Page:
"Ballistic" #1 written by Adam Egypt Mortimer and drawn by Darick Robertson is not a comic book for every reader. There is absolutely no shortage of bizarre ideas and psychedelic imagery in the issue, and there are more ways to find offense with this comic book than not, but those ways also project the fearlessness with which the creative team have committed to this endeavor. The "futuristic megadensity" (as Mortimer notes in the backmatter pages that add more insight to the choices made in the story) filling this comic is so thoroughly imagined and brilliantly executed that it feels as though this universe has existed for a while and I'm just now becoming aware of it through the offering of a new #1 title.
Mortimer and Robertson have fun with the exposition, going to great lengths to identify and explain characters without performing paint-by-numbers drudgework. Butch, the "hero" of the story is a heating and cooling technician, and we learn all we really need to know about Butch in under one page of this comic book. Likewise, Kim-Duk Junior, the baddie of "Ballistic" #1, gets a panel of explanation that is more like an intro screen in a video game or even a collectible trading card.
With that information smartly presented, Mortimer and Robertson are able to tell the story at hand and build the world around Butch with explicit detail. During the first five pages of "Ballistic" #1, the duo puts the world of Repo City State on full display with the techno-organic buildings, vehicles and accessories. The duo introduces Gun, Butch's sidearm, who just so happens to be a talking gun with an attitude. Gun (or Bang-Bang as he's also called by other denizens of this comic) shoots all manner of defense options and seems to have no limit of ammunition. He's "talkie tech," an outmoded fad that Butch took a shine to and modified a bit. Butch and Gun literally merge together and each helps the other. When in fight-or-flight situations the dialog between the two is a entertaining as any buddy cop or heist flick can deliver.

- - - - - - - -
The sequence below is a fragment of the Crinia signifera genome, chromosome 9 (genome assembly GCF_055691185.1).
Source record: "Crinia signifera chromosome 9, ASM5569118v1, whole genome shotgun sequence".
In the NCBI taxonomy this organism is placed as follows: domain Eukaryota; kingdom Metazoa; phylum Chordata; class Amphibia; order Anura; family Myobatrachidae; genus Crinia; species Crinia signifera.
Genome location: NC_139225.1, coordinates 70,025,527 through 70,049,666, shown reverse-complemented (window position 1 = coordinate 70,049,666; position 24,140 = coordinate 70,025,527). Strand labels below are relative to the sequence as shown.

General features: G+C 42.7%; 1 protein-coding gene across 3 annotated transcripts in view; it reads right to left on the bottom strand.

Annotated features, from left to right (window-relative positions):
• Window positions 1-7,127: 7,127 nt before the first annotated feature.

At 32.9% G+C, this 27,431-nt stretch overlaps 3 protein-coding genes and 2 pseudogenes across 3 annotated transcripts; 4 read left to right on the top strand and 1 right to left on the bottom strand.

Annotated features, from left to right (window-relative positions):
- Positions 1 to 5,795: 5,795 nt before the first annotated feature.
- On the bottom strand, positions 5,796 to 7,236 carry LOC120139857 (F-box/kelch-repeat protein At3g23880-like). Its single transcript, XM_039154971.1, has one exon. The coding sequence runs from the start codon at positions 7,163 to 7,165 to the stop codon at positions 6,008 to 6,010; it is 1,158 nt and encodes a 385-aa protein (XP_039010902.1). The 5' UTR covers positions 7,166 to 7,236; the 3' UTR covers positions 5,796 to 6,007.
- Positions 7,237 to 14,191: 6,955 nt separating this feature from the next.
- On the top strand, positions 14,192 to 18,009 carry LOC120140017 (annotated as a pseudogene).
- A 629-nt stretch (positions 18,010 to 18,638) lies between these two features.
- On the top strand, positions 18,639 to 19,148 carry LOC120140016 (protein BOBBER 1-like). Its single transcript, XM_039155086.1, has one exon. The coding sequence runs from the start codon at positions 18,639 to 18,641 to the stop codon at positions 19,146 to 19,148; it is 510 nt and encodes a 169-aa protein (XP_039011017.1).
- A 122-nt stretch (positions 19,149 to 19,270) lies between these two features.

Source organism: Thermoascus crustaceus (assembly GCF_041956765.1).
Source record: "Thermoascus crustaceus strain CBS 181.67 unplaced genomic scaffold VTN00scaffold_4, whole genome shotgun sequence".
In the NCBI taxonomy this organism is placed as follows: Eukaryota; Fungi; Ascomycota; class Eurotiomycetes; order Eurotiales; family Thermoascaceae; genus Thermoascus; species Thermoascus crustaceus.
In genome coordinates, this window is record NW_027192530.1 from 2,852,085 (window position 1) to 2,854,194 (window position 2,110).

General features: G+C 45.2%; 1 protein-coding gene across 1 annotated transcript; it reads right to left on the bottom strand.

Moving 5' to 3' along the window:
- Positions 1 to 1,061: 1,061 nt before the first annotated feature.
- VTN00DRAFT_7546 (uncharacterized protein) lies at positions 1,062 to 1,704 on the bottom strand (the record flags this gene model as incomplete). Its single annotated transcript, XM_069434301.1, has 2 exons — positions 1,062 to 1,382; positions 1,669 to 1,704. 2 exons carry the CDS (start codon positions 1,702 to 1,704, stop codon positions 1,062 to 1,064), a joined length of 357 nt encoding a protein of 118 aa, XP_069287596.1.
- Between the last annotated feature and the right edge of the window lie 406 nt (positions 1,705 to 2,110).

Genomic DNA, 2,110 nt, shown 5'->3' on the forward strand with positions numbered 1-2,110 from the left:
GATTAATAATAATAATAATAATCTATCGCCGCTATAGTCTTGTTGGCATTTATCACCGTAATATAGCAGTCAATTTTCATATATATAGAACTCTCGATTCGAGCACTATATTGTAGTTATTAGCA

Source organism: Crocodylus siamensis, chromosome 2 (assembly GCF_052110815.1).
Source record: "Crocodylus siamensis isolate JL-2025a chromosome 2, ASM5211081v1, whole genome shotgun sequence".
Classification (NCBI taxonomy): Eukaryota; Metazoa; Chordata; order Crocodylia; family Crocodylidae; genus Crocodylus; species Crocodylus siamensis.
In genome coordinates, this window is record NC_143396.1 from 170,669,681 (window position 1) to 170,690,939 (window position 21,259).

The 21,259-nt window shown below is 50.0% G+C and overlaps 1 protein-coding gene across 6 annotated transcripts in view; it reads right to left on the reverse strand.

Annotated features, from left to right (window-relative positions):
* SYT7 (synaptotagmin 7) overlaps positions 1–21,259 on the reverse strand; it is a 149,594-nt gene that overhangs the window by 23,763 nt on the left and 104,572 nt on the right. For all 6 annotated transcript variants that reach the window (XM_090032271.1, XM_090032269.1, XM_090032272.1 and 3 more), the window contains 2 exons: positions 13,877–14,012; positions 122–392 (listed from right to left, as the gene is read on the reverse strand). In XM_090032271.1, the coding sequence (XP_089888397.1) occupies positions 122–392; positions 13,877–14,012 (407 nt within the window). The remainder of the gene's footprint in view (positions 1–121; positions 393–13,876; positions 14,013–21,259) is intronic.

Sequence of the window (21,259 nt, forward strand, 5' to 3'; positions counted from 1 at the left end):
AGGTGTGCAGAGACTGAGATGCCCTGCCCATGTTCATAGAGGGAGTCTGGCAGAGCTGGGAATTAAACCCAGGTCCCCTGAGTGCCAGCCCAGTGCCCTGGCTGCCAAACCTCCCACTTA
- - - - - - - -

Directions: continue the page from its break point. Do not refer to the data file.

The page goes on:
Robertston's art is well-suited to the mind-blowing landscape in "Ballistic" #1. Parts of the comic almost seem like the result of putting a "normal" script in a blender then reading the results, but Robertson draws everything with flair and personality. Gun has just as wide a range of emotions and reactions as Butch or any of the other humans in this comic. Colorist Diego Rodriguez illuminates the world with over-the-top awesomeness while Crank!'s letters add personality and voices in a most agreeable way.
"Ballistic" #1 is exactly the type of comic book no one is expecting or thinking they want until they have it in their hands. Like "Chew" and Grant Morrison's take on "Animal Man" in the 1980s, "Ballistic" finds new, irreverent and evocative ways to spin familiar subject matter with humor and flair to make it all seem new and innovative. This comic book wasn't on my radar, but it's certainly on my reading list now.